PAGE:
When I worked in a coffee shop and was triggered on the job, I wasn’t allowed to take a break. I had to keep working and I literally couldn’t handle it — emotionally or physically. (It’s hard to steam milk when you’re hyperventilating and your hands are trembling.) I had no time to deal with my panic attacks or practice self-care. I eventually got fired for being late all the time and for being “unproductive.” Having a panic attack that prevents me from making lattes is not profitable for the company, and bosses care more about money than the health needs of their employees. That’s how capitalism works.
So I ended up homeless and broke (again), which meant that I was even more likely to be in unsafe, triggering situations and it was even harder to obtain the resources I needed to stay healthy. Without a job, I couldn’t afford the medications I needed… because the medical industry cares more about money than the health needs of their patients. Capitalism again.
Individual treatments like medicine and therapy alone will not solve these problems. Treatment for PTSD must not be thought of in purely biological/psychological/medical terms, nor only social ones. Because the ways in which we experience PTSD are both personal and social, any liberatory strategy must account for both. The coin must always be two-sided: we must have individualized responses (support as survivors and access to adequate treatment, including within a medical/biological framework such as medication) and collective liberation (an end to the social systems that place us in traumatic/triggering situations in the first place and social/economic conditions that constantly re-traumatize us and prevent us from meeting our basic needs).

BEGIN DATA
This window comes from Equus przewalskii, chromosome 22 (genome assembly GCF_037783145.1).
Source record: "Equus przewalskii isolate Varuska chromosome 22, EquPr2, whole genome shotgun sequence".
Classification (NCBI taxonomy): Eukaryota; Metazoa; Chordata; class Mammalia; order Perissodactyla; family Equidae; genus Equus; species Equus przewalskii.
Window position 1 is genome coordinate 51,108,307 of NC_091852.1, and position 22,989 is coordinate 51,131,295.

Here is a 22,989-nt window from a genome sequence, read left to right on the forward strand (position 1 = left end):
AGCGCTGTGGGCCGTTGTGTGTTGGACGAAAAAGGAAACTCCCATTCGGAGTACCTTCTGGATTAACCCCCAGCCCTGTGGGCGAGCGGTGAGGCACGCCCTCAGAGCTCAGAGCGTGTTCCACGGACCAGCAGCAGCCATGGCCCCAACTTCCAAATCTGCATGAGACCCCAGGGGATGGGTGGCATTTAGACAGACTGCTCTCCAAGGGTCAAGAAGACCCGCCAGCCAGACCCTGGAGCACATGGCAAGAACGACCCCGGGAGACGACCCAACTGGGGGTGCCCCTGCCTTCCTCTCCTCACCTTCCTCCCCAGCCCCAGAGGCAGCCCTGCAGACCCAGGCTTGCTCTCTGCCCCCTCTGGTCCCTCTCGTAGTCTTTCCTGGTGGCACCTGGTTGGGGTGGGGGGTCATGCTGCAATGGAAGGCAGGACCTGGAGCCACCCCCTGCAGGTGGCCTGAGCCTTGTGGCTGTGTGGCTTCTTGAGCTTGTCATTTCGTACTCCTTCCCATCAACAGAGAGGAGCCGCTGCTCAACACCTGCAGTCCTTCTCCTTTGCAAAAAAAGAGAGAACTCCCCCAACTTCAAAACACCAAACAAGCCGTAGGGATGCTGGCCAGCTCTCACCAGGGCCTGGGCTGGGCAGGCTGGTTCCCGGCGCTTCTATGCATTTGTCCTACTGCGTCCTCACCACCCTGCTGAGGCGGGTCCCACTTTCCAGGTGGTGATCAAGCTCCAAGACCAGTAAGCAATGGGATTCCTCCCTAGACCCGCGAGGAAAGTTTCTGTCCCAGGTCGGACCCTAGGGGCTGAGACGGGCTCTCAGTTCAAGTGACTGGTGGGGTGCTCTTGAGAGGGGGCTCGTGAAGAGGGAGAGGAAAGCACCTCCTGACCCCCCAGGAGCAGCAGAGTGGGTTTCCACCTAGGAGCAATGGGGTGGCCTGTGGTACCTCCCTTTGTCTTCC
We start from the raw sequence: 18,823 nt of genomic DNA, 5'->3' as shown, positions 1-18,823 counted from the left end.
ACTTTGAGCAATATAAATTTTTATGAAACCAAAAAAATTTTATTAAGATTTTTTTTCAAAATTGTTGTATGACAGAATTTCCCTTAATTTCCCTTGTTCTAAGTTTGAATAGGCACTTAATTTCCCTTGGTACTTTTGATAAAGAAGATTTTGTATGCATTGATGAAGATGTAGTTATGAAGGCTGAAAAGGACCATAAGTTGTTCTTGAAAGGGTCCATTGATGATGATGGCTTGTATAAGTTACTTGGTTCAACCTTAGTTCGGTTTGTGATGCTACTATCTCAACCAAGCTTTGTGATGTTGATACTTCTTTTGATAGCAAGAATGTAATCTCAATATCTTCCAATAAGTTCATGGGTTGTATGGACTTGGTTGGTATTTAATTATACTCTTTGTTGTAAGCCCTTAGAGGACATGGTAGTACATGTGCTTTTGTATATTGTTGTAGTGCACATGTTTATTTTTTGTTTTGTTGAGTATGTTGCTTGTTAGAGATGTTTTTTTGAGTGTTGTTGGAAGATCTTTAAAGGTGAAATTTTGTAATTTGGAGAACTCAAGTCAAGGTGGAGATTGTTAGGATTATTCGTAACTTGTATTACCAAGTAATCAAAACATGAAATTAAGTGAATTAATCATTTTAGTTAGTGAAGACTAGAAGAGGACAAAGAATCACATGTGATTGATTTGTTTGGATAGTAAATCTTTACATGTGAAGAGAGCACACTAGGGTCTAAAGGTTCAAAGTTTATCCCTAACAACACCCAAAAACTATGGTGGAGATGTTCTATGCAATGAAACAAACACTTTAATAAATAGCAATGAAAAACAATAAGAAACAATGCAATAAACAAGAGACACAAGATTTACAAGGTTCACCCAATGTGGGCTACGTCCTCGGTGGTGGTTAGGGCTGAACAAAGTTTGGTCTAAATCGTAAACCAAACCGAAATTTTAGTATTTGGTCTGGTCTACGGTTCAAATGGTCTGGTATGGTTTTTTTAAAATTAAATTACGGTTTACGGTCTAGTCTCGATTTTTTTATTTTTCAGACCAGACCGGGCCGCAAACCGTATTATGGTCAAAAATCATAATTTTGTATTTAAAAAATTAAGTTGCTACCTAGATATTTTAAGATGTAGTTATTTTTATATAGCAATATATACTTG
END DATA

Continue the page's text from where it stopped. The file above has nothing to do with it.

The ability to find support and be treated individually is not complete without fundamentally changing the way our society operates so that: (1) we prevent as many people as possible from ever having to experience PTSD, and (2) people who do have PTSD are not constantly put back into triggering situations and are able to meet their basic needs and manage their illness.
As I was talking about this stuff with my partner, we both realized how much of this can also be applied directly to trans experiences. In mainstream discourse, trans identities/experiences are considered a psychological condition, and increasingly a biological one — either way, it is still located within the individual. Thus, their focus on “treating” the “condition” of being trans is surgery, hormone replacement, etc. While not denying the validity of these ideas either, being trans, like PTSD, must also be understood as a social position in order to accurately account for the entirety of our lived experiences as trans people. Just as for PTSD, without a holistic analysis, we cannot offer a useful strategy for bringing about individual gender self-determination and collective trans liberation.
Again, trans identity is not purely culturally specific. Though we don’t know why, most existing research seems to show that trans female neurology is more similar to cis female than cis male neurology. I don’t pay much attention to these studies, because I don’t feel I need science to validate who I am — but people in the trans community circulate them all the time, so I’m well aware they exist. Though the identity “trans” is contextually specific to the modern/post-modern eras, I agree that experiences and identities we would now define as gender-variant or gender non-conforming have been present in nearly all known cultures. The ways in which such experiences are defined, lived, and related to have varied greatly, but this still suggests there may be some biological component to the experiences we presently call trans. Even in a world without gendered social systems, people would probably still transition using whatever technologies they desire and communicate their identity using whatever language available.